Language games are fun. However, all activities in a secondary classroom should be. Games are also task based: English is a tool for the children to reach a goal, which is not directly language related. Craft activities in the target language are also an example of this, as are songs. However, that does not make them games. A stricter definition is necessary for the purpose of a language games book.
Language games are a healthy challenge to a child’s analytical thought. The rules of the game set clear limits within which the children’s natural decision – making processes must function. With beginners, some games can resemble ‘fun’ drills, with the decision-making reduced to substitution of a single word in a phrase. However, even in such cases, children are required to make individual choices based on specific language criteria, which form part of the rules of the game. The key to a successful language game is that these rules are clear and the ultimate goal is well defined. Of course, the game must be fun, whether played in English or the children’s mother tongue.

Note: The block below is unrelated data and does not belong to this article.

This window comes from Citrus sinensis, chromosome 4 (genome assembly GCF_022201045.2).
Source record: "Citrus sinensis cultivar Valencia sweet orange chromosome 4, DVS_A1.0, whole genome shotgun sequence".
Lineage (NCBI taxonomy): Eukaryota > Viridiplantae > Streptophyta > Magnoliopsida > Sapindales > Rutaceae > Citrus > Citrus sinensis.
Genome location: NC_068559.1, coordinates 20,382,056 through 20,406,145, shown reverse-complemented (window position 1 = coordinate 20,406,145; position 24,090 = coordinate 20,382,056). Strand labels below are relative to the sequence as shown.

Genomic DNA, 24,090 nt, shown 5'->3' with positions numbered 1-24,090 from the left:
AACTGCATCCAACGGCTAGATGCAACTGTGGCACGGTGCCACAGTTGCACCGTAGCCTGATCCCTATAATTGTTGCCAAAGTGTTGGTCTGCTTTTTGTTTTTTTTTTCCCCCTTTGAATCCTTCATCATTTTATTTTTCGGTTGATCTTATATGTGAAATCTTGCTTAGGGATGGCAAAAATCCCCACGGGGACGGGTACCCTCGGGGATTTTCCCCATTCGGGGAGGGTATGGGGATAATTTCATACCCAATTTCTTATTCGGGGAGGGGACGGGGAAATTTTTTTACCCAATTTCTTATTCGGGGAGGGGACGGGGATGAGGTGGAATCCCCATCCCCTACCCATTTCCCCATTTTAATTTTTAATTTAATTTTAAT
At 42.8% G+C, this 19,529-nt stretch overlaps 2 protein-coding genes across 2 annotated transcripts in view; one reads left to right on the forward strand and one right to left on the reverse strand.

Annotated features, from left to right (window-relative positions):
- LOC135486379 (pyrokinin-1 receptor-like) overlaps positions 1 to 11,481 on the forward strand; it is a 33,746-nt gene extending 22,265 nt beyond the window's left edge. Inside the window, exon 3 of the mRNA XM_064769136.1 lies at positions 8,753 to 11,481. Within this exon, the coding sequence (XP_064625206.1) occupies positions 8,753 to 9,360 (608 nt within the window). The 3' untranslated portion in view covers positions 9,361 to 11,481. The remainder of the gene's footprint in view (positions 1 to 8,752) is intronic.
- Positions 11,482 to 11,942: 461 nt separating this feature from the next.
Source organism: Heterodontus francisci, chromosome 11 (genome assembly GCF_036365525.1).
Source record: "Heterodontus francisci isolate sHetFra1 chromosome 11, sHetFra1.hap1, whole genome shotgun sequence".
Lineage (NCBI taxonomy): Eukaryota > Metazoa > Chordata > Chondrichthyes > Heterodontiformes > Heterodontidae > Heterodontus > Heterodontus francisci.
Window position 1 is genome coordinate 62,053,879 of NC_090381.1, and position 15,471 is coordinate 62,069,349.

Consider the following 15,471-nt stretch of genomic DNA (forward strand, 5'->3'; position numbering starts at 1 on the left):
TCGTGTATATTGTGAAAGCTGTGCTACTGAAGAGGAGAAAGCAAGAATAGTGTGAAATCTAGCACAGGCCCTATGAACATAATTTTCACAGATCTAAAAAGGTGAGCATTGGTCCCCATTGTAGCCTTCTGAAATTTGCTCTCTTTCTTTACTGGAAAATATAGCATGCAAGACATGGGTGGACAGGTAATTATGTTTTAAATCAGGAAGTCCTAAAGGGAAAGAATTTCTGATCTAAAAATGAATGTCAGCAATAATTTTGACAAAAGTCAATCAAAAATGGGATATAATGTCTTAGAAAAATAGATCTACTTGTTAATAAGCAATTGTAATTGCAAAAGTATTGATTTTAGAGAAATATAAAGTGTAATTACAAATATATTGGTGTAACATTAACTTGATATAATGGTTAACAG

There are many views in the case of differentiation the communicative games. In our research paper, we have decided to show the importance of using phonic, lexical, role-playing games in Learning Communication through games in secondary school.
2.1 Phonetic games